Diocese of Portsmouth

    Thousands gather for the Big Prayer Picnic


    Category
    General
    Date
    9 June 2019
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    THOUSANDS of Christians of all denominations gathered in the grounds of Portchester Castle to pray and worship together.

    The Big Prayer Picnic was the climax of the global Thy Kingdom Come initiative in our region, marking the end of 10 days of prayer individually, in churches and with ecumenical partners for local people to come to know Jesus. The initiative – which was launched by the Archbishops of Canterbury and York – now involves people praying in 65 denominations in 114 countries around the world.

    Our three-hour Pentecost Sunday event was a mix of creative prayer, family-friendly games and sharing a picnic, followed by worship and prayer led from the main stage. It came at the end of 10 days of prayer since Ascension Day in churches, church halls and people’s homes across this region.

    Bright sunshine greeted worshippers as they made their way from the car park into the grounds of the 1,000-year-old historic castle. They placed rugs on the grass, set up chairs and opened up their hampers to enjoy an open-air Sunday lunch. Children queued up for a mechanical rodeo bull, played crazy golf, had their faces painted, and took part in jousting. Families also joined together in teams to play games organised by Spirit in Sport.

    Worshippers were also able to interact with around 20 gazebos scattered around the site, each offering prayer in a different style. They were able to draw pictures of those they were praying for onto stones, reflect on icons with incense wafting nearby, be anointed for healing, weave threads together to reflect prayers being joined together, and try out monastic chanting. Experienced Christians were on hand to guide worshippers through prayer styles they might not have been familiar with.

    Then the 90-minute worship and prayer time began with a word from Bishop Christopher, and music led by a contemporary worship band. They led the 2,500 crowd in praising God using traditional hymns and contemporary songs, with the words flashed onto a big screen. A video message was played from the Archbishop of Canterbury, and three relatively new Christians were interviewed – each with the local churchgoer who had helped lead them to faith.

    Hosts the Rev Andrew Hargreaves, our mission development officer, and Katherine Message then led worshippers in a variety of ways of praying together. Worshippers faced big banners emblazoned with the names of different parts of our diocese and each prayed their ‘best one-minute prayer’ for each place simultaneously. They got together in groups of three, four or six at different points to pray for topics chosen by a random generator on the big screen.

    There were some formal responsive prayers, a time of silence when worshippers were invited to kneel in God’s presence, and the chance to pray the Lord’s Prayer in British Sign Language. The afternoon ended with a rousing version of Thine Be The Glory. Worshippers were commissioned to take the good news of Jesus to share it back in the places they had come from.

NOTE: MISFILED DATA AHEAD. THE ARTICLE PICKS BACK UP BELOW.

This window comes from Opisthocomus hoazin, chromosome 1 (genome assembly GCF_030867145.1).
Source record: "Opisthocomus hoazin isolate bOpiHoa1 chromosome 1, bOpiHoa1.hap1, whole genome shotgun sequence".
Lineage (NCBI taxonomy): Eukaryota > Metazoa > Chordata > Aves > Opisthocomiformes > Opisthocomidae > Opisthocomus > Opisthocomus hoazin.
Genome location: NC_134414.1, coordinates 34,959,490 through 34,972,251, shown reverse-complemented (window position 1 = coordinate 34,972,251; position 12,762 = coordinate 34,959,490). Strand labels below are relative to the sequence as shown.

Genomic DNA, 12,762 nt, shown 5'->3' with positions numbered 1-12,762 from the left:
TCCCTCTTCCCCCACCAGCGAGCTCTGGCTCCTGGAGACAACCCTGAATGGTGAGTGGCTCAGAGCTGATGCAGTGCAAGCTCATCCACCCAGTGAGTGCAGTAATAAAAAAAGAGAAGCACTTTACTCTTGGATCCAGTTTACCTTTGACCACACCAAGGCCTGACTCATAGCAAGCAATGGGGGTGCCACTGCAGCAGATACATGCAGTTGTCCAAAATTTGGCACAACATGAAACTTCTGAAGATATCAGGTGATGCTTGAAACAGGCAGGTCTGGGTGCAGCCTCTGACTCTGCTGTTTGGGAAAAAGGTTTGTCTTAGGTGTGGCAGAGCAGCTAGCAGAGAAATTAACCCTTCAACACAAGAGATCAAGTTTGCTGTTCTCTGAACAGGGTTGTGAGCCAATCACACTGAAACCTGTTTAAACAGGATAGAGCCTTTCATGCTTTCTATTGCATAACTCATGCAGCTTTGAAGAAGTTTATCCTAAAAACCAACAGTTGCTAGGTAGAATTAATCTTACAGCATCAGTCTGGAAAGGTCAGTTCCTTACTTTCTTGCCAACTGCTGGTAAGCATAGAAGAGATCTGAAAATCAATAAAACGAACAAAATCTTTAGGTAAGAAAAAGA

Worshippers put five knots in a leather bracelet around their wrist to represent five people they were praying for
    Worshippers prayed in small groups for a variety of topics suggested from the main stage
    A mehanical rodeo bull was one of the family attractions on the site
    Worshippers enjoyed the mix of traditional hymns and contemporary worship songs

    Worshipper Emily Best, from St John’s Church, Rowlands Castle, had brought her daughters Sophie, five and Alice, three. She said: “We are loving it. It's so nice to see lots of families having fun outside. There are lots of activities, and they were desperate to do the face-painting first. But they have painted some stones and will probably take them home to put on their window sill.”

    The Rev Steve Sutcliffe, curate at Gurnard and Northwood on the Isle of Wight, said: “Coming together as God's family always brings me so much joy - seeing old friends and making new ones. To be able to come out of your parish, bring a picnic, relax, worship and pray together is fantastic. The part I enjoyed most was the 60-second prayers for each location, because I could imagine each place, think about what it going on there and pray for those things.”

    And mum-of-three Marianne Matthews, from King’s Church in Portsmouth, said: “It’s great to be with 30 or so people from our congregation and also to be with our wider church family. It has been lovely for the children to have space to run around, play football while it has all been going on. I really liked getting together in small groups to pray with those who happened to be standing around us.”

    Worshippers from the Isle of Wight were provided with a free coach to bring them over on the ferry, right to the castle. A team of volunteers helped to marshall parking in the 1,000-space car park next to the venue, and others were on hand to offer first aid if needed, dish out bottles of water and pick up rubbish. Caterers from St Mary’s Church, which is within the castle, offered hot dogs and other refreshments from their own tea rooms.

    And Andrew Hargreaves suggested that next year’s ecumenical Thy Kingdom Come events in our region could involve stepping out in mission together, alongside praying for people to become Christians. For more photos from the Big Prayer Picnic, click here and here.

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